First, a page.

'Devilish good—devilish good,' said the Seidlitz-powder man. 'Tom Cummins was in the chair,' said the man with the brown coat. 'It was half-past four when I got to Somers Town, and then I was so uncommon lushy, that I couldn't find the place where the latch-key went in, and was obliged to knock up the old 'ooman. I say, I wonder what old Fogg 'ud say, if he knew it. I should get the sack, I s'pose—eh?'

At this humorous notion, all the clerks laughed in concert.

'There was such a game with Fogg here, this mornin',' said the man in the brown coat, 'while Jack was upstairs sorting the papers, and you two were gone to the stamp-office. Fogg was down here, opening the letters when that chap as we issued the writ against at Camberwell, you know, came in—what's his name again?'

'Ramsey,' said the clerk who had spoken to Mr. Pickwick.

'Ah, Ramsey—a precious seedy-looking customer. "Well, sir," says old Fogg, looking at him very fierce—you know his way—"well, Sir, have you come to settle?" "Yes, I have, sir," said Ramsey, putting his hand in his pocket, and bringing out the money, "the debt's two pound ten, and the costs three pound five, and here it is, Sir;" and he sighed like bricks, as he lugged out the money, done up in a bit of blotting-paper. Old Fogg looked first at the money, and then at him, and then he coughed in his rum way, so that I knew something was coming. "You don't know there's a declaration filed, which increases the costs materially, I suppose," said Fogg. "You don't say that, sir," said Ramsey, starting back; "the time was only out last night, Sir." "I do say it, though," said Fogg, "my clerk's just gone to file it. Hasn't Mr. Jackson gone to file that declaration in Bullman and Ramsey, Mr. Wicks?" Of course I said yes, and then Fogg coughed again, and looked at Ramsey. "My God!" said Ramsey; "and here have I nearly driven myself mad, scraping this money together, and all to no purpose." "None at all," said Fogg coolly; "so you had better go back and scrape some more together, and bring it here in time." "I can't get it, by God!" said Ramsey, striking the desk with his fist. "Don't bully me, sir," said Fogg, getting into a passion on purpose. "I am not bullying you, sir," said Ramsey. "You are," said Fogg; "get out, sir; get out of this office, Sir, and come back, Sir, when you know how to behave yourself." Well, Ramsey tried to speak, but Fogg wouldn't let him, so he put the money in his pocket, and sneaked out. The door was scarcely shut, when old Fogg turned round to me, with a sweet smile on his face, and drew the declaration out of his coat pocket. "Here, Wicks," says Fogg, "take a cab, and go down to the Temple as quick as you can, and file that. The costs are quite safe, for he's a steady man with a large family, at a salary of five-and-twenty shillings a week, and if he gives us a warrant of attorney, as he must in the end, I know his employers will see it paid; so we may as well get all we can get out of him, Mr. Wicks; it's a Christian act to do it, Mr. Wicks, for with his large family and small income, he'll be all the better for a good lesson against getting into debt—won't he, Mr. Wicks, won't he?"—and he smiled so good-naturedly as he went away, that it was delightful to see him. He is a capital man of business,' said Wicks, in a tone of the deepest admiration, 'capital, isn't he?'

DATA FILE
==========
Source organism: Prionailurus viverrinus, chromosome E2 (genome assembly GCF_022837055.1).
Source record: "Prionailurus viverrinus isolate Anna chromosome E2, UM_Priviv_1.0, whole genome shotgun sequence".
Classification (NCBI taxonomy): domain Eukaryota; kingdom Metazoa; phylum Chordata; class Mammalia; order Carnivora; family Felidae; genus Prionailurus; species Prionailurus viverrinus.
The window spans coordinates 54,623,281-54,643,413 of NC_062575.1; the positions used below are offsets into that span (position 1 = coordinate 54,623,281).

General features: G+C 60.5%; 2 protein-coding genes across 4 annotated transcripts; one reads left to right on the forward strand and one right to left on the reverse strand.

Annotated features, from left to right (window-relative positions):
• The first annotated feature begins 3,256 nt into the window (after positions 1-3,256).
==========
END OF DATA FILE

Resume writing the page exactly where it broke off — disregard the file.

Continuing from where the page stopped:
The other three cordially subscribed to this opinion, and the anecdote afforded the most unlimited satisfaction.

'Nice men these here, Sir,' whispered Mr. Weller to his master; 'wery nice notion of fun they has, Sir.'